The joint project, dubbed Cedar Phase II x Ubin+ (Cedar x Ubin+) experiment, evaluated distributed ledger technology (DLT) for cross-border wholesale payments and settlements involving multiple currencies
The Federal Reserve Bank of New York’s New York Innovation Center (NYIC) and the Monetary Authority of Singapore (MAS) have published results from joint research on cross-border payments.
The project, dubbed Cedar Phase II x Ubin+ (Cedar x Ubin+) experiment, evaluated distributed ledger technology (DLT) for cross-border wholesale payments and settlements involving multiple currencies.
It was conducted in a test environment and the hypothetical payments were settled using simulated wholesale central bank digital currencies.
A central bank digital currency (CBDC) can be accessed by the public, while a wholesale CBDC is accessed only by financial institutions to settle wholesale transactions.
The technical research experiment has been conducted based on previous phases of the NYIC’s Project Cedar research and the MAS’ Ubin+ initiative.
Phase I of the Project Cedar found that wholesale payments supported by DLT could improve the speed and safety of cross-border transactions.
Ubin+ is focused on wholesale digital currency to improve the efficiency in cross-border foreign exchange settlement and interlinking with diverse financial networks in the future.
Cedar x Ubin+ evaluated the ability of DLT to establish connectivity across heterogeneous simulated currency ledgers, to reduce settlement risk, and settlement time.
New York Fed Markets Group head Michelle Neal said: “Cross-border payments are a major railway for facilitating the functioning of the global economy.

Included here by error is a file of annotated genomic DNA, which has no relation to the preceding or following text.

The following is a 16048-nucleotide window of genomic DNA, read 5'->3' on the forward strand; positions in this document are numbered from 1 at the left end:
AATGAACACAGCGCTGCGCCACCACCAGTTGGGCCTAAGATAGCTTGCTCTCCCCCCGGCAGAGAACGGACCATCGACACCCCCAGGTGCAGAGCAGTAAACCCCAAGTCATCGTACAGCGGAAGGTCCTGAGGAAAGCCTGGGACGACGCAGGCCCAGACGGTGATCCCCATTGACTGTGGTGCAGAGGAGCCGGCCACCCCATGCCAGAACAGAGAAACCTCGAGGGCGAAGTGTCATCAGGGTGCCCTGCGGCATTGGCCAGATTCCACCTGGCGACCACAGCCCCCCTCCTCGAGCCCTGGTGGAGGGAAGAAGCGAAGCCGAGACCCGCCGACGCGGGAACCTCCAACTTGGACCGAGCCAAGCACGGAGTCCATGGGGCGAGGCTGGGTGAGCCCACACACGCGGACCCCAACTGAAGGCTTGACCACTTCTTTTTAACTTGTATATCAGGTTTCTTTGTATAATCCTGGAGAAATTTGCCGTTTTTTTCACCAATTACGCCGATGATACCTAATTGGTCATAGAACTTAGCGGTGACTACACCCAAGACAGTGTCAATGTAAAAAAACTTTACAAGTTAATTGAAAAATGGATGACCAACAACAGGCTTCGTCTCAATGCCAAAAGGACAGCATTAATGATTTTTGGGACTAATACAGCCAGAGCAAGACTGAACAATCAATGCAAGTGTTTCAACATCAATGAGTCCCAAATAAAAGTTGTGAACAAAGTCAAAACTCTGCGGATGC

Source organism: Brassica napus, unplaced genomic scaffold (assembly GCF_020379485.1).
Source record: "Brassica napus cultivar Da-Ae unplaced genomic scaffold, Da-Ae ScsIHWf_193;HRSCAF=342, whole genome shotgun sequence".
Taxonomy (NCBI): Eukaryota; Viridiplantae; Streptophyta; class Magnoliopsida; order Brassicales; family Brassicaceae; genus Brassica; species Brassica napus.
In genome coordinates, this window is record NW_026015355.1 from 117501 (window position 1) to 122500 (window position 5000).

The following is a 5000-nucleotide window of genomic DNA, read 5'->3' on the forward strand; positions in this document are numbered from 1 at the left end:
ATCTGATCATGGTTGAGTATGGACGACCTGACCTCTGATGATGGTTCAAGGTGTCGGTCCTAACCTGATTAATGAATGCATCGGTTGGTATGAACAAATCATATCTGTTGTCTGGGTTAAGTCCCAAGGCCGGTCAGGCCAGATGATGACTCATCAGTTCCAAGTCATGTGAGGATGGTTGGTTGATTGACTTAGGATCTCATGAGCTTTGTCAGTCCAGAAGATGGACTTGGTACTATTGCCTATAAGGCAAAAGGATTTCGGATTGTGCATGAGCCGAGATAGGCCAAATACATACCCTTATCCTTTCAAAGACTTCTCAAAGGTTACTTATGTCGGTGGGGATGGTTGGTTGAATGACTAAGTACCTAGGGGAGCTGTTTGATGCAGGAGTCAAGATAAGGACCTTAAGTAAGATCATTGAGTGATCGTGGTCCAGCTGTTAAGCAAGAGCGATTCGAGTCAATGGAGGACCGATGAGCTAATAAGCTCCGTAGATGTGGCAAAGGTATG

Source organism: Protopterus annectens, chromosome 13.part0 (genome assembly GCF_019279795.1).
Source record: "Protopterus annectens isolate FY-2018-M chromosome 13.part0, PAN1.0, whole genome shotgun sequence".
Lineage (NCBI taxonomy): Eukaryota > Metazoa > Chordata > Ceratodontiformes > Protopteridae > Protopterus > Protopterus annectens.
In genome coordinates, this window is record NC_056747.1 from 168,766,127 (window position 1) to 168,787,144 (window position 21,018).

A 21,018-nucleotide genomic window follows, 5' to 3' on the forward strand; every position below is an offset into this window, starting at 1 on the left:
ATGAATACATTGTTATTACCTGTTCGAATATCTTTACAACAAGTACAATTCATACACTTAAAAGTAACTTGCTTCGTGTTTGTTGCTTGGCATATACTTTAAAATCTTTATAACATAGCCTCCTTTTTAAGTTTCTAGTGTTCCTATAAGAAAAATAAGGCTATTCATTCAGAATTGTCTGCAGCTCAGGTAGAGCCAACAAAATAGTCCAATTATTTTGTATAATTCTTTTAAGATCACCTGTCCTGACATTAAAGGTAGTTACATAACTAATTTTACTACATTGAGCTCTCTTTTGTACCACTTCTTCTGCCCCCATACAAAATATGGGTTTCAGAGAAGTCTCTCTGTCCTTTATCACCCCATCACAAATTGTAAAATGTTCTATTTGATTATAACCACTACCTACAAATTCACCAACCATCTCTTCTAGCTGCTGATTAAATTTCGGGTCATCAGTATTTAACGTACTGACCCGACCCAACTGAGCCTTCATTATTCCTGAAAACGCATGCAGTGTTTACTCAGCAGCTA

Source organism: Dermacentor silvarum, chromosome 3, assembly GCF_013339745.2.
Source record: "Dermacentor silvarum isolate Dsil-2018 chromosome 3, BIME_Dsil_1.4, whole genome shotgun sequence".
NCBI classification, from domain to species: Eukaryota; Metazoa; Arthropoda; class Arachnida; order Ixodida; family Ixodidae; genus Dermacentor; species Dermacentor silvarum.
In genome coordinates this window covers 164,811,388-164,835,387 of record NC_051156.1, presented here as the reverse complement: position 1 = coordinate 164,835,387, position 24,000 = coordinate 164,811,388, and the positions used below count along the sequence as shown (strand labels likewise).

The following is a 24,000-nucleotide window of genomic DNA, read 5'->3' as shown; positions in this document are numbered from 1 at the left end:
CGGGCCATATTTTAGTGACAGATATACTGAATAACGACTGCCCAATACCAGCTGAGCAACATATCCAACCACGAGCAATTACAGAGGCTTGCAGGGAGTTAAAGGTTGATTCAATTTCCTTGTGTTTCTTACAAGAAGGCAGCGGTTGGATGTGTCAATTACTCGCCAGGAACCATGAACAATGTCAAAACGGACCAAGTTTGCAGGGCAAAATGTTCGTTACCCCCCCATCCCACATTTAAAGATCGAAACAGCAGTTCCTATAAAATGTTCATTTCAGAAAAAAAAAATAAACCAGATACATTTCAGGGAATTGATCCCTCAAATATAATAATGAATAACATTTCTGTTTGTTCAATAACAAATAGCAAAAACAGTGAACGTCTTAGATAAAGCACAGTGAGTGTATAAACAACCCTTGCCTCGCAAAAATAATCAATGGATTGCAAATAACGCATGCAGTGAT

“Our research collaboration with the MAS reveals key opportunities for central bank innovation to play an important role in easing wholesale payment flows globally and improving settlement outcomes.”
The Cedar x Ubin+ experiment showed that DLT can support enhancements to cross-border multi-currency payments and settlements.
The experiment interlinked the central bank currency ledgers, enabling payments to be safely executed across multiple ledgers without the need for a central clearing authority.
The simulated payments were settled atomically, improving the certainty of settlement, and addressing existing pain points such as counterparty risks.
Each of the simulated payment scenarios achieved end-to-end settlement within an average of thirty seconds, enabling participants to be notified of a payment’s success within seconds.
MAS deputy managing director Leong Sing Chiong said: “The Cedar x Ubin+ experiment envisages a future digital currency landscape where central banks can enable interoperability of wholesale CBDCs to facilitate more efficient cross-border payment flows including for less liquid currencies, without requiring a common infrastructure.”